Suspected transient ischemic attack (TIA) or minor stroke is a relatively common presentation in emergency departments and primary care clinics. Secondary stroke prevention has evolved substantially over the last 20 years, such that the risk of stroke within 90 days of a TIA or minor stroke has fallen from 10% to as low as 1% with optimized and expedited management. (1-4)
The nomenclature surrounding TIA is inconsistent, which can cause confusion. However, 2 definitions are commonly used. One is based on time (i.e., symptom resolution within 24 hours), and the other is based on the appearance of tissue (i.e., no infarction on magnetic resonance imaging [MRI]). (5,6) A recent proposal has argued that it is not important to differentiate TIA from minor stroke, given their common pathophysiology, suggested investigations and management, when thrombolysis or thrombectomy are not indicated. (7) Acute ischemic cerebrovascular syndrome has been proposed as a term that includes both TIA and minor stroke.
Nomenclature aside, clinicians must distinguish cerebral ischemic events from stroke mimics (i.e., diagnoses that can resemble TIA or minor stroke), and begin stroke prevention measures in at-risk patients. (8,9) About half of initial diagnoses of TIA or minor stroke are ultimately diagnosed as a stroke mimic. (10)
Once patients are determined to have TIA or minor stroke, a series of investigations and assessments are needed to ascertain the cause as this determines management. Making an accurate diagnosis and identifying high-risk patients in a timely manner is critical to decrease the likelihood of a subsequent event. We discuss the investigation and management of acute ischemic cerebrovascular syndrome based on recent high-quality evidence, position statements and official guidance (Box 1).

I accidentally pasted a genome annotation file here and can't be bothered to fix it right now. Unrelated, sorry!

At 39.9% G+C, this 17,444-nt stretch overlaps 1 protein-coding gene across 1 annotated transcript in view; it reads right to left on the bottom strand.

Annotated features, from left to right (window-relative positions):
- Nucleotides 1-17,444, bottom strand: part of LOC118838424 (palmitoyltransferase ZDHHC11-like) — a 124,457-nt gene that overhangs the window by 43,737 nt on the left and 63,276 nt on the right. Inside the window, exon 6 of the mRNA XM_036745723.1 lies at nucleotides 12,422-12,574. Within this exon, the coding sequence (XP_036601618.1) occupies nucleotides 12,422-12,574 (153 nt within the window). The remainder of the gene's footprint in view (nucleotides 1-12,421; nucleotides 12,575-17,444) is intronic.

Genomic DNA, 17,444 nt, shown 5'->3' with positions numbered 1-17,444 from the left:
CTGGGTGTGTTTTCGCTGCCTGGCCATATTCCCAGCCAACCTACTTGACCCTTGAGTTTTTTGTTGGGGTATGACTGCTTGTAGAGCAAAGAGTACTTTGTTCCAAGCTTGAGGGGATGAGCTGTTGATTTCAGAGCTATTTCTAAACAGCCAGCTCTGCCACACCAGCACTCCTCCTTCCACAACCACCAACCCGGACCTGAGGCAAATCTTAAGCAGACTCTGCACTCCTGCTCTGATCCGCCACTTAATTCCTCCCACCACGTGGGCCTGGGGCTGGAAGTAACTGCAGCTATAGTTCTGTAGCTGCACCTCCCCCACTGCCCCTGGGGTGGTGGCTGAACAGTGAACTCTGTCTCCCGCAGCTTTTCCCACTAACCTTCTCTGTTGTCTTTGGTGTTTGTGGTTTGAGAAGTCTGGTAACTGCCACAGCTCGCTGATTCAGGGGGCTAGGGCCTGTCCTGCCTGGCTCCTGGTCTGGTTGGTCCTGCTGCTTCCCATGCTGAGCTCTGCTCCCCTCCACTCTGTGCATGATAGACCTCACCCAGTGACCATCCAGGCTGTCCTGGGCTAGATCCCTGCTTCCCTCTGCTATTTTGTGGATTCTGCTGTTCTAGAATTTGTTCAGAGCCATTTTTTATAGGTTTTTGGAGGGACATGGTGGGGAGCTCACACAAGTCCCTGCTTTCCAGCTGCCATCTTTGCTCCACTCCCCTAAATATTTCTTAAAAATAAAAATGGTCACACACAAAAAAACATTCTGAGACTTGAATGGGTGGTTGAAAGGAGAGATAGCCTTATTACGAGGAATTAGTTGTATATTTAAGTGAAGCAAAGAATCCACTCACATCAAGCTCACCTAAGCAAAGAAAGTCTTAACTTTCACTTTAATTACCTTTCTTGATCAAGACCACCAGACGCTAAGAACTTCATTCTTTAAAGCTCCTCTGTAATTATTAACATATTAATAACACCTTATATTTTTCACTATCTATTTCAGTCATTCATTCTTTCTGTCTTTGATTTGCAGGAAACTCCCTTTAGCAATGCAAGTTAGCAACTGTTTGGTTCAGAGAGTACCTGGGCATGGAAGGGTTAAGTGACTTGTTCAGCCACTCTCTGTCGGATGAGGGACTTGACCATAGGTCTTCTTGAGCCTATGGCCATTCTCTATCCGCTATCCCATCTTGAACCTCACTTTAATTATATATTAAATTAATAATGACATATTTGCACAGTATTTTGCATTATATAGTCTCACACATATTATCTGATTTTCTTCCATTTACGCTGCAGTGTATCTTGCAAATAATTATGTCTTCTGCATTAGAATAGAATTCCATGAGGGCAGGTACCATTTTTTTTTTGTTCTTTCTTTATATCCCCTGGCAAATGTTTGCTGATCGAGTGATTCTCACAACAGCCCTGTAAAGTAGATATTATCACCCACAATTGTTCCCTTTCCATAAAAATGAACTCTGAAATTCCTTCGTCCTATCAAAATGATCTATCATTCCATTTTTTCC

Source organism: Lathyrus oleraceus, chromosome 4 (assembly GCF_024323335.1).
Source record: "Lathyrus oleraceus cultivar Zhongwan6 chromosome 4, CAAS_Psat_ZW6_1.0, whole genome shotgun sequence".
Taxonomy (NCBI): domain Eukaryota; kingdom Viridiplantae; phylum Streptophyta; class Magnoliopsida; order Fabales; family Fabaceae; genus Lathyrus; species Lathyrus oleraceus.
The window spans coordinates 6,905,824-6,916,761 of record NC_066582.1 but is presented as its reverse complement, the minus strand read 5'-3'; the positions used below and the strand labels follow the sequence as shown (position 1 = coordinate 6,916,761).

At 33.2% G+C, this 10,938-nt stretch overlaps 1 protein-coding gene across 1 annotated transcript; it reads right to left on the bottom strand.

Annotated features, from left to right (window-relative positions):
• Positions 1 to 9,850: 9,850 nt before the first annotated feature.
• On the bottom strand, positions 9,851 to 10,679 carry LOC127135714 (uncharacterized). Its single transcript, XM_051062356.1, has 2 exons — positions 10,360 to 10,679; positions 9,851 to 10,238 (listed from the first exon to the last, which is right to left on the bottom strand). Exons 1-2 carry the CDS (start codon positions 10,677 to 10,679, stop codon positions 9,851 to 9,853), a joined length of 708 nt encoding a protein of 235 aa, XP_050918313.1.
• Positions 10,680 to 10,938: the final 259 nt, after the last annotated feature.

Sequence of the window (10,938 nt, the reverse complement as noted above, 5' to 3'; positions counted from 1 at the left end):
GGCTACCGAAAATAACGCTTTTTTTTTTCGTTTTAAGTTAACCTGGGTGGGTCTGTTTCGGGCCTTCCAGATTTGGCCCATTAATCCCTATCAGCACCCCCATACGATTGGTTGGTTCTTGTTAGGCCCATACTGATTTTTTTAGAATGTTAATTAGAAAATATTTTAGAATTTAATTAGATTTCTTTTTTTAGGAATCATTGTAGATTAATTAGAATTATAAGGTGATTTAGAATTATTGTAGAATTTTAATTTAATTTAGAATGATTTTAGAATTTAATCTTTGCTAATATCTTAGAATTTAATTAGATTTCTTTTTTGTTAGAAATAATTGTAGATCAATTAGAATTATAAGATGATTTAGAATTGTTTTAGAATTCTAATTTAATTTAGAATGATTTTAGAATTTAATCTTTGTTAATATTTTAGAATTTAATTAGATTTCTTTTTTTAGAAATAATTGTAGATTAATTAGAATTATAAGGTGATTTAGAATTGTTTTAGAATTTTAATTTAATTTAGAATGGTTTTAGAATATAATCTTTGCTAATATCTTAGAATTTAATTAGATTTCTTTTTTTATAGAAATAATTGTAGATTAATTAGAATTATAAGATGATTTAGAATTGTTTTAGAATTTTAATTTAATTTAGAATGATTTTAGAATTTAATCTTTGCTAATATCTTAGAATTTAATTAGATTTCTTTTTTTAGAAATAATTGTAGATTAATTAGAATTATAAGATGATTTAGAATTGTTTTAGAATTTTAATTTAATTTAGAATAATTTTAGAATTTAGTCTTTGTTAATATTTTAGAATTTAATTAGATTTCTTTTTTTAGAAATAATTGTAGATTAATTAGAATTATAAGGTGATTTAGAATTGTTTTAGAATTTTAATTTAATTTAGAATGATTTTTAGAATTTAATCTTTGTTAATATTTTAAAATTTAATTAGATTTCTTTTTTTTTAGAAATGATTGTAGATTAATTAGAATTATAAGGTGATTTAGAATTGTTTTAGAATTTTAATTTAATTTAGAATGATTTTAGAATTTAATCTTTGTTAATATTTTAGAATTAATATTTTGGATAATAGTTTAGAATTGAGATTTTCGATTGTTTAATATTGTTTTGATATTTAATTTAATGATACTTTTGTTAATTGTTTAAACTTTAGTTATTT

How is transient ischemic attack or minor stroke diagnosed?
The diagnosis of TIA or minor stroke can be challenging and starts with taking a careful and focused history (Figure 1). Classically, a TIA or minor stroke presents with sudden onset of loss of function. Unilateral weakness, aphasia or dysarthria are strongly associated with a high likelihood of TIA or minor stroke. Symptoms are usually not progressive, repetitive, stereotyped or stepwise (e.g., starting in the face, then moving to the arm and then the leg). Although stuttering symptoms, whereby severity fluctuates over a few hours, can occur with small-vessel lacunar strokes, these would not be expected to last beyond 24 hours. Symptoms are usually negative rather than positive; for example, they involve the loss of vision rather than flashing lights, or the loss of feeling rather than electric shocks. Diagnosis is challenging when information is incomplete (e.g., because of language discordance or poor memory) or when patients present with a combination of typical and atypical features. (11) Recent studies suggest that clinicians may be less likely to diagnose TIA or minor stroke in women presenting with atypical symptoms than in men, although women have just as high a chance of having cerebral ischemia. (12,13) Even low-risk transient events may be associated with infarction on MRI; a recent cohort study found a rate of 13.5%. (14) Although some...